Audi's most coveted RS model returns as a high-revving V8-engined Avant, which has the numbers to ensure it's got the measure of its AMG and BMW M rivals. You have to dig deep to reveal the insanity though, and that compromises it as a genuinely useable fast road car.
In the metal 5/5
The A4 Avant is already a handsome car and the RS additions only enhance that further. Blistered wheelarches filled by 19-inch (or optional 20-inch) alloys and a 20mm drop in ride height add gravitas, while the two large oval tailpipes at the rear look as good as they sound. Brushed metal effect trim on the lower portions of the front bumper and larger front grille and air intakes give the RS 4 a more assertive nose too. For full q-car effect the RS 4 arguably looks best when these - and the wing mirror caps - are body coloured.
Inside it's as you'd expect, with S sports seats in leather/Alcantara, RS badging and lots of equipment. No third pedal here though, as the RS 4 is only offered with Audi's seven-speed S tronic automatic transmission. It will be sold as an Avant (estate) model only, too.
Driving it 3.5/5
It would be futile to say that the RS 4 is anything but a ridiculously fast car, the 4.7-second 0-100km/h time underlining that. Add a top speed of 250km/h (optionally 280km/h) and it's unquestionably the fastest car in the A4 range and right on the numbers against its M3 and C 63 AMG rivals. However, what's immediately obvious on the road is the need to absolutely monster the RS 4's V8 engine for it to deliver the sort of pace those numbers promise. Blame the late arrival of its 430Nm of torque, as the rev counter's needle needs 4,000rpm on it before the V8 dishes out maximum twist. Factor in its peak power output of 450hp arriving just before the redline at 8,250rpm and the RS 4 is a car that needs wringing out to deliver.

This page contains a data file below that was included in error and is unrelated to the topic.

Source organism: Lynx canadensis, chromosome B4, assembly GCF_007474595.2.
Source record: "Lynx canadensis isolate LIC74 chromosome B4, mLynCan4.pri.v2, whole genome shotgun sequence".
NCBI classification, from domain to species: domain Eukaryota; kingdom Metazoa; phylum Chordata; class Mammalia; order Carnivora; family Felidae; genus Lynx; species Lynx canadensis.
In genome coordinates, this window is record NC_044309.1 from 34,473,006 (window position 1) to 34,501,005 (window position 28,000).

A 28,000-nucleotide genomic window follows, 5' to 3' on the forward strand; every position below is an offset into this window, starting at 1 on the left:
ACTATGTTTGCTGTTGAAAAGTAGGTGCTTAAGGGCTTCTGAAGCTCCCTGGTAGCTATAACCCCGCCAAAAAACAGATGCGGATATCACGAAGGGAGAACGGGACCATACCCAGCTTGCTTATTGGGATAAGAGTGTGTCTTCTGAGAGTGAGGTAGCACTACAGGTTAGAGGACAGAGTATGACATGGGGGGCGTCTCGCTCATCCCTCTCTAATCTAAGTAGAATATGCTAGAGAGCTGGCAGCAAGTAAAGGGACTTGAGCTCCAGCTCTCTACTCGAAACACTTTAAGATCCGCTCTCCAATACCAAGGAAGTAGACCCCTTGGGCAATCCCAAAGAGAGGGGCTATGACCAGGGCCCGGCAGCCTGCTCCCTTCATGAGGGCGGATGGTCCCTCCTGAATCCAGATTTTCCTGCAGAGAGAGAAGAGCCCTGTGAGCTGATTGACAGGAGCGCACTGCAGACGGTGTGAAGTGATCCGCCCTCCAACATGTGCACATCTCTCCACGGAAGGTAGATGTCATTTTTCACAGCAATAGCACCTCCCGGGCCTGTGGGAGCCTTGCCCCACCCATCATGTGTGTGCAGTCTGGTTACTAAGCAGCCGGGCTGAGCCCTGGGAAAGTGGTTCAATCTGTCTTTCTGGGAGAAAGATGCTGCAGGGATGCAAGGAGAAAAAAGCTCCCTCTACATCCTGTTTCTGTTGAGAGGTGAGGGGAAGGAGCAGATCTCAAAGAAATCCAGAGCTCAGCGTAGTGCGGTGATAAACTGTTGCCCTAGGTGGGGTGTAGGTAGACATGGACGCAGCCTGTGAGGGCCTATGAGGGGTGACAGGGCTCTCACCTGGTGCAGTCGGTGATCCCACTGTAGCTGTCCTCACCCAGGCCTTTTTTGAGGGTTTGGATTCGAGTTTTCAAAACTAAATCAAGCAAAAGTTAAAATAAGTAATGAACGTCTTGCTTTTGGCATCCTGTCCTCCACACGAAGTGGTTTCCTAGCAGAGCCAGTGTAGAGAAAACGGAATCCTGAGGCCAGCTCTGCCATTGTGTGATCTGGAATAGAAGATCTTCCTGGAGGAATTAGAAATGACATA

That means you need to be on top of your game with the transmission. With seven speeds to choose from you'll be stabbing for downshifts entering a bend if the RS 4 is to deliver real punch on the exit. Corners taken in third in the Audi S4 require second in the RS 4, so it's unlikely the gear indicator will ever display anything above third or fourth on a typical Irish country road if you're intent on keeping that V8 on song.
It's quick, but needy, and the rewards are scant at all but the most obnoxious speeds. Admittedly, the 4.2-litre V8 sounds epic when it is in its sweet spot, but it's also frustratingly tardy when out of it. That makes for a disjointed driving experience, that lacks the sort of low-rev brutality of its C 63 AMG rival, or even the effortless real-world surge of an A4 with a big-banging turbodiesel under the bonnet. On the plus side, there is massive grip, incredible traction and a chassis that feels more rear-biased than any quattro Audi ought to (thank the standard fitment of Audi's Sport Differential) - so there are rewards to be had. However, the limits are so high and the speeds so great you'll be in trouble if you're caught exploring them on the road.
Fiddling with the Drive Select system allows selection for Dynamic, Automatic or Comfort preferences on everything from the suspension, to the steering (if the optional dynamic steering and Dynamic Ride Control have been selected). Everything on Dynamic seems to work well, with the suspension on Automatic to smooth out the ride when the road is less than perfectly surfaced. The steering offers heft, but feel is lacking at the perforated leather covered wheel rim.
What you get for your money 4.5/5
At the top of the A4 range the equipment list is unsurprisingly comprehensive. Along with the gorgeous leather/Alcantara seats and 19-inch alloys, a flat-bottomed leather steering wheel is standard, as is Audi drive select, park system plus, Bluetooth, tracker preparation, electrically folding door mirrors and lots more besides. The RS 4 Avant is incredibly good value at just over €100,000 - all things being relative of course...
Officially the RS 4's V8 delivers 26.4mpg (10.7 litres/100km) on the combined economy cycle, but you'll get nowhere near that on the road. If you're off to Germany regularly the 250km/h electronic limiter can be raised to 280km/h. Ceramic brakes are also available for the front axle, saving 4.5kg of un-sprung weight over the standard brakes.
Audi's RS concept of a high-revving engine is definitely fulfilled here, but it doesn't translate that convincingly to the road. It's unquestionably quick when pressed hard, but largely devoid of any thrill at anything but the most ridiculous speeds, which results in a frustratingly disjointed driving experience.